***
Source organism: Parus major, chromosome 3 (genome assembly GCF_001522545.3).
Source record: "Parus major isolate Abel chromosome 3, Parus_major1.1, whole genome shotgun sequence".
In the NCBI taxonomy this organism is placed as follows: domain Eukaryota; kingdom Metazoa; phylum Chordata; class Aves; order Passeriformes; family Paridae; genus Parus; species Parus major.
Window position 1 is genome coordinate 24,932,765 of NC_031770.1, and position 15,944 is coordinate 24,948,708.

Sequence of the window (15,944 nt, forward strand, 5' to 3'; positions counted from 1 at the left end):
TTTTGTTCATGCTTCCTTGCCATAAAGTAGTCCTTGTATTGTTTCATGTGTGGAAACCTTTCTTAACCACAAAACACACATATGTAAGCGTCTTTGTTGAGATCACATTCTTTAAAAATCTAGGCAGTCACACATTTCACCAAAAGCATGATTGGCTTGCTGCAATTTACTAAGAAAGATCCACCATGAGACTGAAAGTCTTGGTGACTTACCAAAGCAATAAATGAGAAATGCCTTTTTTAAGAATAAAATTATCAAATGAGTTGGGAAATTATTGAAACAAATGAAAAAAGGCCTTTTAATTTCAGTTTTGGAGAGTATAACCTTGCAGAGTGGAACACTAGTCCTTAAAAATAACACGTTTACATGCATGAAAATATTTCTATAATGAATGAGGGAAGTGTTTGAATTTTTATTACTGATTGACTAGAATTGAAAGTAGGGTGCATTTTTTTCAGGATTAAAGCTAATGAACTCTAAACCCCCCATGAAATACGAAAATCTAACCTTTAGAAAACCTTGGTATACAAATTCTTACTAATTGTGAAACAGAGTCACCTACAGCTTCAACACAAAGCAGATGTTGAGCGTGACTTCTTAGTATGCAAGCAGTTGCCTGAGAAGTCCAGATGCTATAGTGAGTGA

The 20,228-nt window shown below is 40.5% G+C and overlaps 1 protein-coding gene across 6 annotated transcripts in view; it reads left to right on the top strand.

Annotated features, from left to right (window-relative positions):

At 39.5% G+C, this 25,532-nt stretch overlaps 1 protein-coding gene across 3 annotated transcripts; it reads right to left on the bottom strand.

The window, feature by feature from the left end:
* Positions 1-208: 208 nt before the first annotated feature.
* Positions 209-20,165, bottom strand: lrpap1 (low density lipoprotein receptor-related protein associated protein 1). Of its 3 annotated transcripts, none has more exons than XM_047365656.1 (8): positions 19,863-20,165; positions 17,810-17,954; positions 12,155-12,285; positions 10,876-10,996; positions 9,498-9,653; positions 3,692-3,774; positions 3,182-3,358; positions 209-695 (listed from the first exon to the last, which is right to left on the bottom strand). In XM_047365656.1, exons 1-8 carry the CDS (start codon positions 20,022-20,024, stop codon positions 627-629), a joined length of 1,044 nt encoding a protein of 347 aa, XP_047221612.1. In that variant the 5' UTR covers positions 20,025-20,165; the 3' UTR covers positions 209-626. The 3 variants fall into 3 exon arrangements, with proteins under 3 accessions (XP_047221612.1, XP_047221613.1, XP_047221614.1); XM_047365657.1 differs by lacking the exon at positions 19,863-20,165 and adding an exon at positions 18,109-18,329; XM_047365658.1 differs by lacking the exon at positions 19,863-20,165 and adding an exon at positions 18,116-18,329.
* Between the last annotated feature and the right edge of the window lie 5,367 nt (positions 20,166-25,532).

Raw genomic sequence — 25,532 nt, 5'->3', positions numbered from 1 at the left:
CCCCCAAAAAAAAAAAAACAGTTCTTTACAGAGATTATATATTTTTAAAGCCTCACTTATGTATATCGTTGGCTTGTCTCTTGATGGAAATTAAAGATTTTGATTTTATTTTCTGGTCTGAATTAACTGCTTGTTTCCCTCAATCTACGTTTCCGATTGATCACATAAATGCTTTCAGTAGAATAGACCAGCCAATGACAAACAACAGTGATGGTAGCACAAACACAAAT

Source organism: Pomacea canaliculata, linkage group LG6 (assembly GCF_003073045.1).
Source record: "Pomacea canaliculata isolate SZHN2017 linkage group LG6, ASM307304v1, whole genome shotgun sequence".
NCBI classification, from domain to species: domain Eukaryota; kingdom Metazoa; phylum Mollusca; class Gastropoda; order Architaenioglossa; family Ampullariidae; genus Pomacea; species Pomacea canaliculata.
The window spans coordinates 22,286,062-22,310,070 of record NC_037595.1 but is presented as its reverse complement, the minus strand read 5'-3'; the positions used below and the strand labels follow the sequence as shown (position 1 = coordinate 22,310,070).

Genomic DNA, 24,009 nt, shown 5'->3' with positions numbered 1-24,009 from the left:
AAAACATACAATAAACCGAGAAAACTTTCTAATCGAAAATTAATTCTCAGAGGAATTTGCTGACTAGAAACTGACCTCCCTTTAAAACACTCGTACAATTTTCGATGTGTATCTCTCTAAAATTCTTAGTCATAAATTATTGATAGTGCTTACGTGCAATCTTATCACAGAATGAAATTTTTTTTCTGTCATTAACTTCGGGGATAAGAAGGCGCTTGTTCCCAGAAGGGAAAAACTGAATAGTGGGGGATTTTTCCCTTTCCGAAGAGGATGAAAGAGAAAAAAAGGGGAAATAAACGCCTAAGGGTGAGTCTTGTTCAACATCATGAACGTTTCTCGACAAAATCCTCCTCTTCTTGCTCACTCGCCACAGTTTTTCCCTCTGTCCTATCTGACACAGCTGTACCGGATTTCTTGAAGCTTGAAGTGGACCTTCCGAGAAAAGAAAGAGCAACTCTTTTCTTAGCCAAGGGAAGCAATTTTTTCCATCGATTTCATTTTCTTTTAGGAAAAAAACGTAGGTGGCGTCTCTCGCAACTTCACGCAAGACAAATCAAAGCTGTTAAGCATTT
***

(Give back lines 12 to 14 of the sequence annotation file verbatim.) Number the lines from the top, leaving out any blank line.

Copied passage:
* Positions 209-20,165, bottom strand: lrpap1 (low density lipoprotein receptor-related protein associated protein 1). Of its 3 annotated transcripts, none has more exons than XM_047365656.1 (8): positions 19,863-20,165; positions 17,810-17,954; positions 12,155-12,285; positions 10,876-10,996; positions 9,498-9,653; positions 3,692-3,774; positions 3,182-3,358; positions 209-695 (listed from the first exon to the last, which is right to left on the bottom strand). In XM_047365656.1, exons 1-8 carry the CDS (start codon positions 20,022-20,024, stop codon positions 627-629), a joined length of 1,044 nt encoding a protein of 347 aa, XP_047221612.1. In that variant the 5' UTR covers positions 20,025-20,165; the 3' UTR covers positions 209-626. The 3 variants fall into 3 exon arrangements, with proteins under 3 accessions (XP_047221612.1, XP_047221613.1, XP_047221614.1); XM_047365657.1 differs by lacking the exon at positions 19,863-20,165 and adding an exon at positions 18,109-18,329; XM_047365658.1 differs by lacking the exon at positions 19,863-20,165 and adding an exon at positions 18,116-18,329.
* Between the last annotated feature and the right edge of the window lie 5,367 nt (positions 20,166-25,532).

Raw genomic sequence — 25,532 nt, 5'->3', positions numbered from 1 at the left: